Tuesday, April 30, 2013
This Little Light of Mine
In the beginning was the one who is called the Word. The Word was with God and was truly God. From the very beginning the Word was with God. And with this Word, God created all things. Nothing was made without the Word. Everything that was created received its life from him, and his life gave light to everyone. The light keeps shining in the dark, and darkness has never put it out.
Dark or darkness in this passage is described as this: metaphor used of ignorance of divine things, and its associated wickedness.
The verse that I highlighted above stopped me in my reading tracks this morning. I read it over and over again and let it settle into my heart. "The light keeps shining" and "darkness has never put it out". Memories of the times I've allowed darkness to put out my light or even seep in and become the primary source began to roll across my mind.
There is one event--that is both past and present--that this verse touches and causes me to examine. While I'm going to protect those who haven't given permission to share their side of the story, I can refer to this event as 'the broken relationship', and this broken relationship is a very present source of emotional roller coaster rides for me. From confusion to anger to pain to apathy, since last November my heart hasn't settled, and more often that not, when I think of this relationship I feel anger--which I know from my Freedom journey with Gateway, that this really points to a wound.
I'm not writing now to mull over the details of this brokenness or its accompanying emotions, but to jot down what Holy Spirit impressed within me as I read the above words. If you back up just one verse we read that "his (Jesus) life gave light to everyone." Simply put, since our life comes from Jesus and that life is light, then darkness should never be able to put our lights, just like it couldn't with Jesus.
The other day I was reading a favorite blog author and came across this golden nugget--among a multitude of nuggets: Reaching a point where you say "enough" to a toxic environment is not cowardly--it is so very brave. [Jen Hatmaker, When Is It Time to Walk Away?, April 21, 2103]
Read the post and you'll see that she's not giving permission to throw in the towel because a relationship is hard work. What she is stating is that there sometimes comes a point in the brokenness where it just may be the wisest decision to either remove yourself from within it or give permission for it to no longer be a part of your life. This line spoke right to the 'broken relationship' and that place in my heart that just keeps turning it over and again.
I have not thought of the decision that was made last November regarding this 'broken relationship' as brave, but cowardly--or just finally giving in and consequently ... giving up. Much has been deposited into my heart since that time, each golden nugget making sense and resonating, but not capping the well, so to speak. This particular sentence settled deeply within me, but was still missing the mark by 'thismuch'.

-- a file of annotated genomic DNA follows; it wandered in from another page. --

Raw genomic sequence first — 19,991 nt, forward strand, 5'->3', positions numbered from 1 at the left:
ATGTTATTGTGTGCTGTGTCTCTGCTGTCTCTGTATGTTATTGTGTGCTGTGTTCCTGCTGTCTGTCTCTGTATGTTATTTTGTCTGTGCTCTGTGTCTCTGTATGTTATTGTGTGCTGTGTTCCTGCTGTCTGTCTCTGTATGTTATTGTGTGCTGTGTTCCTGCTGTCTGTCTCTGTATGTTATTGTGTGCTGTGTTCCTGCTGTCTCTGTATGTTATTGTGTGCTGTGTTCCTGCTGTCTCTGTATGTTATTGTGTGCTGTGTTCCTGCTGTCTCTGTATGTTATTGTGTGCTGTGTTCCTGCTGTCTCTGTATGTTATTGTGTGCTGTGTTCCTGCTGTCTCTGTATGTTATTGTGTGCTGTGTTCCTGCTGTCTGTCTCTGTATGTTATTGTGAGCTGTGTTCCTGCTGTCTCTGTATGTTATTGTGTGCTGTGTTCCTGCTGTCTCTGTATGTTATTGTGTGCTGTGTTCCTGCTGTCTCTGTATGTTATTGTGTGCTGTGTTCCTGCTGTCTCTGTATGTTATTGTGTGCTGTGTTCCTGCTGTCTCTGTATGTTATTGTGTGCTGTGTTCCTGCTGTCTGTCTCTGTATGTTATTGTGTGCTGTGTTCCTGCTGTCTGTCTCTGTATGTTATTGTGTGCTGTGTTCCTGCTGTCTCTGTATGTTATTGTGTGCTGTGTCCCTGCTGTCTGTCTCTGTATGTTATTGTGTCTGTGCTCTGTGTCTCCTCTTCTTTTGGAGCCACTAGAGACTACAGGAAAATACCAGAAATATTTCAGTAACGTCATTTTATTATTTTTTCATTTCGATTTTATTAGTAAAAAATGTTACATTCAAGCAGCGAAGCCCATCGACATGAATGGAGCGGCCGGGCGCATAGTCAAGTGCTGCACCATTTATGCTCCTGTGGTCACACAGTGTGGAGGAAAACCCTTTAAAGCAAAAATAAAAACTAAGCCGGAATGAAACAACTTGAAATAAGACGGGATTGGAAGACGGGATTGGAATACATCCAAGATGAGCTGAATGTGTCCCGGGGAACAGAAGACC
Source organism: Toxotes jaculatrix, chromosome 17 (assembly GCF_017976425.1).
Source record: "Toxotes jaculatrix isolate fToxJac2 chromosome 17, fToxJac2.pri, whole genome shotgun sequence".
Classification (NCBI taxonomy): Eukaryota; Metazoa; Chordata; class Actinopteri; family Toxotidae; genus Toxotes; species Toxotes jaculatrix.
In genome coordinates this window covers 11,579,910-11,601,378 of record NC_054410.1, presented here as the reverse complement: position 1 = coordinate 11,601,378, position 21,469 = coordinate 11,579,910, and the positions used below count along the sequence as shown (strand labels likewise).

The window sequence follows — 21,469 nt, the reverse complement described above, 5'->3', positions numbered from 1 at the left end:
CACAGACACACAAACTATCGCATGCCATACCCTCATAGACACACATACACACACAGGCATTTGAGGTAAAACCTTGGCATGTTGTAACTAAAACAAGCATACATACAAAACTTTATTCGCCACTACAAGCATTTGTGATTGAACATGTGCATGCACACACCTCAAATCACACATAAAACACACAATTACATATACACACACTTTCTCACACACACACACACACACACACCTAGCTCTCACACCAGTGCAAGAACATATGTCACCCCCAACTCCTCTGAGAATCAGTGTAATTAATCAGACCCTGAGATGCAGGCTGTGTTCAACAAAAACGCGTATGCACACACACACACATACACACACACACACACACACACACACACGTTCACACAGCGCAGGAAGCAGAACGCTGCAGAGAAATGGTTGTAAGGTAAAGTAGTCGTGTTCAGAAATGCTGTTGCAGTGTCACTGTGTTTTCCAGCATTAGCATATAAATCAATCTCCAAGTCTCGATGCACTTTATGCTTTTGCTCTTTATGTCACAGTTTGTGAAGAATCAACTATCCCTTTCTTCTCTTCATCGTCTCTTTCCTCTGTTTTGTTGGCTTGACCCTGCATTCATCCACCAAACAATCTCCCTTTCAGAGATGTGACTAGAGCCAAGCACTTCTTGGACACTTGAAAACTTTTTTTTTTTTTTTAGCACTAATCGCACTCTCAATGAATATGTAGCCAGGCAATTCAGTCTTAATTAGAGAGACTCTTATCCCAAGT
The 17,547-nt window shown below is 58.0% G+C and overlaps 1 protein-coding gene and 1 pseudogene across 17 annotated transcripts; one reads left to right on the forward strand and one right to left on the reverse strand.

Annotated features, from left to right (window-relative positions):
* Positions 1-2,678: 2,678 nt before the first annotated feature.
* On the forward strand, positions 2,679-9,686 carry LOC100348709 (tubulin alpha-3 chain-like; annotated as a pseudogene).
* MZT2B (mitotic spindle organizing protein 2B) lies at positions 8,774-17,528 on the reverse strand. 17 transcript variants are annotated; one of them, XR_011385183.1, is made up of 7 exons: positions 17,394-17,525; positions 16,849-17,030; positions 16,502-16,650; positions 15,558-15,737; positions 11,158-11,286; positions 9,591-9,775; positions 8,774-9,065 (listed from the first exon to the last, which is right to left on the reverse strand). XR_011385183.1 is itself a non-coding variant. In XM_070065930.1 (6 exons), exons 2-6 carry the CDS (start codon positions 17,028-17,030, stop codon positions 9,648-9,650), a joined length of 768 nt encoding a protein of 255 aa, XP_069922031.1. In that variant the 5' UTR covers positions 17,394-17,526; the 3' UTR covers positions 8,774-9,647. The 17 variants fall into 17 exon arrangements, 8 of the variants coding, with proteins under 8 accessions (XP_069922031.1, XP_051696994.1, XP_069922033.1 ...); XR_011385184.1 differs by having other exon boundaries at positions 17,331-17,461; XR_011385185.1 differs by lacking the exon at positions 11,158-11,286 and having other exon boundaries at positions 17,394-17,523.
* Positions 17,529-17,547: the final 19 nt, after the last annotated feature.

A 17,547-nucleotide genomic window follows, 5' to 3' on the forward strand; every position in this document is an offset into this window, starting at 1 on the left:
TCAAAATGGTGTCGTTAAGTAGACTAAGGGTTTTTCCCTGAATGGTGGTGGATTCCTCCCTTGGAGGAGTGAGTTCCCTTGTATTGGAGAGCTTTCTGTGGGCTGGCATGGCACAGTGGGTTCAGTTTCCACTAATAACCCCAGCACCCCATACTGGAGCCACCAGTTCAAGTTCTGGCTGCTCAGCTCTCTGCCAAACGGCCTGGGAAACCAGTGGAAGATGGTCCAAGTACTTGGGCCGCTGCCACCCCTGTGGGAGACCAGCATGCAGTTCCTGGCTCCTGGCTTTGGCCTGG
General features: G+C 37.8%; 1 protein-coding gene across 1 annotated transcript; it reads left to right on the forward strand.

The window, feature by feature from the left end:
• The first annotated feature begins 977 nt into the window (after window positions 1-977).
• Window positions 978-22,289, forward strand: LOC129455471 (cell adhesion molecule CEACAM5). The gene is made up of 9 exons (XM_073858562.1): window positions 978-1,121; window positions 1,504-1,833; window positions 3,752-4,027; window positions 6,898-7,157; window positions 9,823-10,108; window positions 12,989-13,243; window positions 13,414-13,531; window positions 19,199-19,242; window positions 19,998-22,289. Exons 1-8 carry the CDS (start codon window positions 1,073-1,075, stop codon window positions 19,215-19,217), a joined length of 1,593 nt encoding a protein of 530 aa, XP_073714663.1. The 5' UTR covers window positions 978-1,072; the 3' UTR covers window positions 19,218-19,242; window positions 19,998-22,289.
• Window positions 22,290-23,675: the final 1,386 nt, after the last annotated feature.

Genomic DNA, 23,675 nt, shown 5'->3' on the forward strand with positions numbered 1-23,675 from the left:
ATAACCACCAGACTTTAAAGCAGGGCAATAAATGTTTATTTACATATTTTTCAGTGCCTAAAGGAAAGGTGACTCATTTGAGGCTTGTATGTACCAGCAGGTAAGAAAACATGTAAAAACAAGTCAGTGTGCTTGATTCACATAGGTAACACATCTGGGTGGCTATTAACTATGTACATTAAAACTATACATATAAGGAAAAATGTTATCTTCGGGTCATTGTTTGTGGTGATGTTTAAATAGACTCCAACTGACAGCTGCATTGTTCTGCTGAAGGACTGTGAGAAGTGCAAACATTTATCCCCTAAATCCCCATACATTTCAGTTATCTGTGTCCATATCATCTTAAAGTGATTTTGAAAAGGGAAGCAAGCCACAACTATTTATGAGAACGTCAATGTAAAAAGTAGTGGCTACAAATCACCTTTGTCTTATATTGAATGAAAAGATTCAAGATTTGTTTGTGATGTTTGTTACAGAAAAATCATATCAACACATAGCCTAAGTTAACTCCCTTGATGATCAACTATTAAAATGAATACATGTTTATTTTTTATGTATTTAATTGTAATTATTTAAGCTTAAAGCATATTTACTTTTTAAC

And then today... the revelation that the light keeps shining and is never put out by darkness, combined with the above golden nugget and the understanding I've received about blame and control with relationships, put a period at the end of this punctuationless (my made up word) sentence that's been hindering me since November.
"Enough" was both asked for and given almost six months ago. I understand now that it was not cowardly on our parts, but necessary to the health of the rest of our family, and to the party asking/demanding said release. I cannot control someone's feelings for or against me, but I do have control over what I do with mine. I also cannot walk another's journey to freedom and healing, but I have full control over the freedom and healing that I choose to pursue, or not. So I will choose to release the stranglehold of negative emotions and pursue true healing (from the hurt I hold) and freedom (from the negative emotions attached to it).
And this light? Well, I've let the darkness of this situation cast a shadow for too long over the light that is supposed to overcome darkness, and in that allowing of the presence of the shadow, the light in my life has been dimmed and has kept me from praying for a 'light revelation' for the other one.
Is there a situation or relationship in your life that God may be asking you to let go of? He may be telling you it's time to let it go for good, or He may be asking you to release it for a season so that there's room for Him to work in that space. That's for Him to speak to you, and no two situations are the same. Just because we label something broken doesn't mean it's immune from redemption or resurrection. Regardless of the permanency or temporal answer, what God doesn't desire is for a shadow of darkness to overcome the light of Jesus inside of us, and the light we are called to be to and for others.
Two weeks before the night of the 'broken relationship', God gave me a verse--a promise--that, unknown to me at that time, spoke right to the situation that was going to occur. He was laying down a red carpet of promise along the path of brokenness to keep our hearts steady and focused on and encouraged by the One who's word never returns void.
His Word keeps our light shining in the darkness.